Even though investing with student loans isn’t exactly prohibited, there is the chance that the Department of Education will find out you’re using the money for that purpose. This becomes an issue if you’re using subsidized student loans.
With subsidized federal student loans, the government is covering your interest costs while you’re in school. This essentially amounts to receiving a government benefit and then using it to invest and grow your wealth. If the Department of Education finds out, it’s possible that you could be required to repay the amount of interest that was subsidized.
When it comes to unsubsidized federal student loans, though, you might be on firmer ground. You’re not getting special treatment, so you don’t usually have to worry about repaying a portion of the loan when you end up using student loans to invest.
On top of that, you might have private student loans. While many loan providers state that you’re supposed to use the money for expenses related to your higher education, once again, there’s no real mechanism to verify that you’re using the money for its intended purpose. As a result, while legal action could be a possibility, it’s unlikely.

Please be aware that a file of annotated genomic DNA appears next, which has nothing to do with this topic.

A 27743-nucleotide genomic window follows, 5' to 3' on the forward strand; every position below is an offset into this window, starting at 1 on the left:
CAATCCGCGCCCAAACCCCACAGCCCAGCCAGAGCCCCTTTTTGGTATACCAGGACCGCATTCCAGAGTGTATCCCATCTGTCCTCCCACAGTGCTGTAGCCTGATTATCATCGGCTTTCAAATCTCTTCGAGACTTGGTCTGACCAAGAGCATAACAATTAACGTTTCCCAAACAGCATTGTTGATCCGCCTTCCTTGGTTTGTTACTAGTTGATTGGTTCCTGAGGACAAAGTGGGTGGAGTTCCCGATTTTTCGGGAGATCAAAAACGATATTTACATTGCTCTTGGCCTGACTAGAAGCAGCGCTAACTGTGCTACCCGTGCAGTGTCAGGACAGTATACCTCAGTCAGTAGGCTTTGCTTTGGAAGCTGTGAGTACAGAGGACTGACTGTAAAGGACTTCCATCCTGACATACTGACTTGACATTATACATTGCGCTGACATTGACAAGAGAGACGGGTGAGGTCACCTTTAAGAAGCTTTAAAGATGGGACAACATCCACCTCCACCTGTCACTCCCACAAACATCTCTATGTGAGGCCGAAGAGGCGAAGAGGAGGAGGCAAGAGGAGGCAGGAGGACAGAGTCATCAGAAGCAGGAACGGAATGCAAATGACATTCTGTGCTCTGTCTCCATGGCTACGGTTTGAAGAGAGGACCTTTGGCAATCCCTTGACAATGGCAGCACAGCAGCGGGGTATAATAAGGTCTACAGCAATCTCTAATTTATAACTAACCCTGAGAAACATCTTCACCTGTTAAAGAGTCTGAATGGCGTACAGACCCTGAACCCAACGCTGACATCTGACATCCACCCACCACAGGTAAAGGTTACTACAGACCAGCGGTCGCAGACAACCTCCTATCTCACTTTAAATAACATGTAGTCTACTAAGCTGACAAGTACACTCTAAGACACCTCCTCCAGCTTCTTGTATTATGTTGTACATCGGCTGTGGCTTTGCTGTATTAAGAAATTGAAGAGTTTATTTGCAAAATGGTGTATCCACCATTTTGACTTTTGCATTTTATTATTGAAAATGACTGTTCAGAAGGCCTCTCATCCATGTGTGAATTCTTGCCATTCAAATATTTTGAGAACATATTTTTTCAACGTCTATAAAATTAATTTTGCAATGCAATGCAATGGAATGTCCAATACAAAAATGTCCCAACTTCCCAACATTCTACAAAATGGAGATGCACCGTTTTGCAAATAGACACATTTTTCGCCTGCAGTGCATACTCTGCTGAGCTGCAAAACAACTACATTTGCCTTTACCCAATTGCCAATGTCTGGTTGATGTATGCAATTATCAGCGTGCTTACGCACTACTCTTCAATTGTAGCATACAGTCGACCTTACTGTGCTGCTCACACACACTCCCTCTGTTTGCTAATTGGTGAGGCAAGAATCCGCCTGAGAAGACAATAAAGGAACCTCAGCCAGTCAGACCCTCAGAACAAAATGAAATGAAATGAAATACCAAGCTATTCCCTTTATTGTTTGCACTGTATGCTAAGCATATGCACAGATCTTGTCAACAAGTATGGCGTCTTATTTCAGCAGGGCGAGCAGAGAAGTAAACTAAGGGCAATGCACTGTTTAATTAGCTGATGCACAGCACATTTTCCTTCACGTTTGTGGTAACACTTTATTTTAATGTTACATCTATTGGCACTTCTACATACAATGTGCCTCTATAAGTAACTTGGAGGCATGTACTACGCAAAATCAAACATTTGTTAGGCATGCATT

Some students move to reduce the chances of legal action simply by identifying the amount of money authorized for general living expenses and sticking to investing that, rather than investing the full amount of any “left over” student loan amount passed on from the school.
Risks of using student loans to invest
In addition to the slim potential of legal action when investing with student loan money, there are other risks.
Some students like the idea of investing some of their student loan money and then generating a return large enough to pay off their loans, or at least reduce them. However, there’s no guarantee of a return when you invest, so the return might not be large enough to reach goals — and could even potentially result in a loss.